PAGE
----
This entry was contributed by John Aldrich, based on David (2001). See BAYES, MAXIMUM LIKELIHOOD, INVERSE PROBABILITY and POSTERIOR & PRIOR.

**LIKELIHOOD PRINCIPLE.** This expression burst into print in 1962, appearing in "Likelihood
Inference and Time Series" by G. A. Barnard, G. M. Jenkins, C. B. Winsten (*Journal of the Royal
Statistical Society A,* **125,** 321-372), "On the Foundations of Statistical Inference" by
A. Birnbaum (*Journal of the American Statistical Association,* **57,** 269-306),
and L. J. Savage et al, (1962) *The Foundations of Statistical Inference.* It must have been current
for some time because the Savage volume records a conference in 1959; the term appears in Savage’s
contribution so the expression may have been his coining.

The principle (without a name) can be traced back to R. A.
Fisher’s writings of the 1920s though its clearest earlier manifestation is
in Barnard’s 1949 "Statistical Inference" (*Journal of the Royal
Statistical Society. Series B,* **11,** 115-149). On these earlier outings
the principle attracted little attention. See
Likelihood
and Probability in R. A. Fisher’s *Statistical Methods for Research Workers*.

The **LIKELIHOOD RATIO** figured in the test theory of J. Neyman and E. S. Pearson from the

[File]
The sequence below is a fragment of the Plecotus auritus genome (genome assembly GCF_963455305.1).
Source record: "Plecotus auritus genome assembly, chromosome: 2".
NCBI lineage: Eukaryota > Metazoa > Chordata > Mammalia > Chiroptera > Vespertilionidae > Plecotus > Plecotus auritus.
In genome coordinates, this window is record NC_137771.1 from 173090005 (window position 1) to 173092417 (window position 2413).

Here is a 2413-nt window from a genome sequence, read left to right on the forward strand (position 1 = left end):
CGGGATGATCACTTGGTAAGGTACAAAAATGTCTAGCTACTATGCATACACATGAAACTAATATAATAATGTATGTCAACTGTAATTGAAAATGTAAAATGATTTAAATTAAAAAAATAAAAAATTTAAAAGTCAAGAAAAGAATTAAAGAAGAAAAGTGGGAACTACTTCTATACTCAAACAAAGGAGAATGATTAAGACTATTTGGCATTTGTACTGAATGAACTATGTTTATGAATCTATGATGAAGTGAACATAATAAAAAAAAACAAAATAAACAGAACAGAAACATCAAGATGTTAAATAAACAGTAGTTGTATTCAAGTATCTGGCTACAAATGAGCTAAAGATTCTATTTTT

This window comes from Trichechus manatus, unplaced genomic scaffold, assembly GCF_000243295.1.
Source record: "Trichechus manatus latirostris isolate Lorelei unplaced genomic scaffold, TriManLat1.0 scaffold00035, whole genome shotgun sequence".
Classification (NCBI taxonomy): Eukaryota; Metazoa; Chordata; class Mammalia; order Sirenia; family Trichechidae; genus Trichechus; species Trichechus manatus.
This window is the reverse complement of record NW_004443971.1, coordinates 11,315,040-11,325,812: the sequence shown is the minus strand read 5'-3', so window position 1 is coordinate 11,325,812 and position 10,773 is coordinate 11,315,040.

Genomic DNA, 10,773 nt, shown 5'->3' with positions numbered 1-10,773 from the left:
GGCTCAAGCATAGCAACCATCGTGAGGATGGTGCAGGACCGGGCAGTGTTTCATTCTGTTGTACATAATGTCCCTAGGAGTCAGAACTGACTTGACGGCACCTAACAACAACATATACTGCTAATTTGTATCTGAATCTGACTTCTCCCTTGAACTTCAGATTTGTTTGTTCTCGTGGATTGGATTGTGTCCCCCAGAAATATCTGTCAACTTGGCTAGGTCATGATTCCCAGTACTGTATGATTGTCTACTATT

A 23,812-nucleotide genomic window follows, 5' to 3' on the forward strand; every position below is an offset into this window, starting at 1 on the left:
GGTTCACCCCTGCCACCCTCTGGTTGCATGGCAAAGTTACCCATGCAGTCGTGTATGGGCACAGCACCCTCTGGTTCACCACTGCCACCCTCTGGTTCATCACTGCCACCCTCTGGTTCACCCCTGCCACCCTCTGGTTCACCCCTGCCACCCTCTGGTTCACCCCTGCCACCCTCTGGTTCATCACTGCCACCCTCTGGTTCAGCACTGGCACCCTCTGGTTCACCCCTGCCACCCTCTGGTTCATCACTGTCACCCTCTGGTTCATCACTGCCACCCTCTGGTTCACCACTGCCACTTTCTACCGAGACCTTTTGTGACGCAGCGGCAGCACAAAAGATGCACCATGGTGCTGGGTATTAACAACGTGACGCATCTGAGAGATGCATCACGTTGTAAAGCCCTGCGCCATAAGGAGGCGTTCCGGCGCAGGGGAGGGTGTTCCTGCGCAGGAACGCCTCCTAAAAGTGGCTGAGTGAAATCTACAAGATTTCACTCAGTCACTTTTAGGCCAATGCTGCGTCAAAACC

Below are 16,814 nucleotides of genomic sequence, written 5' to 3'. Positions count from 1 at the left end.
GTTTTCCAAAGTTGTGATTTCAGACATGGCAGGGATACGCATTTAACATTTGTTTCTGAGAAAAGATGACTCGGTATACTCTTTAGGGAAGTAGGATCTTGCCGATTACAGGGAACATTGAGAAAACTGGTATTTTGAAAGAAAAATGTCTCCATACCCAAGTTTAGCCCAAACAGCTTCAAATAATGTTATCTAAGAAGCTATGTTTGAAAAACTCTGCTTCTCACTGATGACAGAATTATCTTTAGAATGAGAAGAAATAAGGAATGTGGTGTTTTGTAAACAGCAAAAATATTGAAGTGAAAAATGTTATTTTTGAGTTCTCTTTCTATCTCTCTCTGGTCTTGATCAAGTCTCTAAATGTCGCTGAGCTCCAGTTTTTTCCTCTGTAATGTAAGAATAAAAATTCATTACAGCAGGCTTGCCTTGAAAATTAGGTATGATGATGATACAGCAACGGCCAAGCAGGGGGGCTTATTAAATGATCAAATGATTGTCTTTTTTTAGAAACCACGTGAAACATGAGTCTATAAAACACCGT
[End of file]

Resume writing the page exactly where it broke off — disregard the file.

beginning, "On the Use of Certain Test Criteria for Purposes of Statistical Inference, Part I" *Biometrika,*
(1928), **20A,** 175-240. They usually referred to it as *the likelihood* although the phrase "likelihood
ratio" appears incidentally in their "Problem of *k* Samples," *Bulletin Académie Polonaise
des Sciences et Lettres, A,* (1931) 460-481. This phrase was more often used by others writing about Neyman
and Pearson’s work, e.g. Brandner "A Test of the Significance of the Difference of the Correlation Coefficients
in Normal Bivariate Samples," *Biometrika,* **25,** (1933), 102-109.

The standing of "likelihood ratio" was confirmed by S. S. Wilks’s "The Large-Sample Distribution of the
Likelihood Ratio for Testing Composite Hypotheses," *Annals of Mathematical Statistics,* **9,**
(1938), 60-620 [John Aldrich, based on David (2001)].

See the entry WALD TEST.

The term **LIMAÇON** was coined in 1650 by Gilles Persone de
Roberval (1602-1675) [*Encyclopaedia Britannica,* article:
"Geometry"].

*Limaçon* is found in English in 1852 in
*A Treatise on Higher Plane Curves* by G. Salmon:
“The origin is a double point, and the curve is of the fourth
class, and is the ‘limaçon de Pascal.’” [OED]

The curve is sometimes called *Pascal’s limaçon,*
for Étienne Pascal (1588?-1651), the first person to study it.
Boyer (page 395) writes that "on the suggestion of Roberval" the
curve is named for Pascal.

**LIMIT.** Gregory
of St. Vincent (1584-1667) used *terminus* to mean the limit of a progression,
according to Carl B. Boyer in *The History of the Calculus and its Conceptual
Development.*

Isaac
Newton wrote justifying limits in the Scholium to
Section
I of Book I of the *Principia*
(*Philosophiae Naturalis Principia Mathematica*
or *The Mathematical Principles of Natural Philosophy*) (first edition 1687)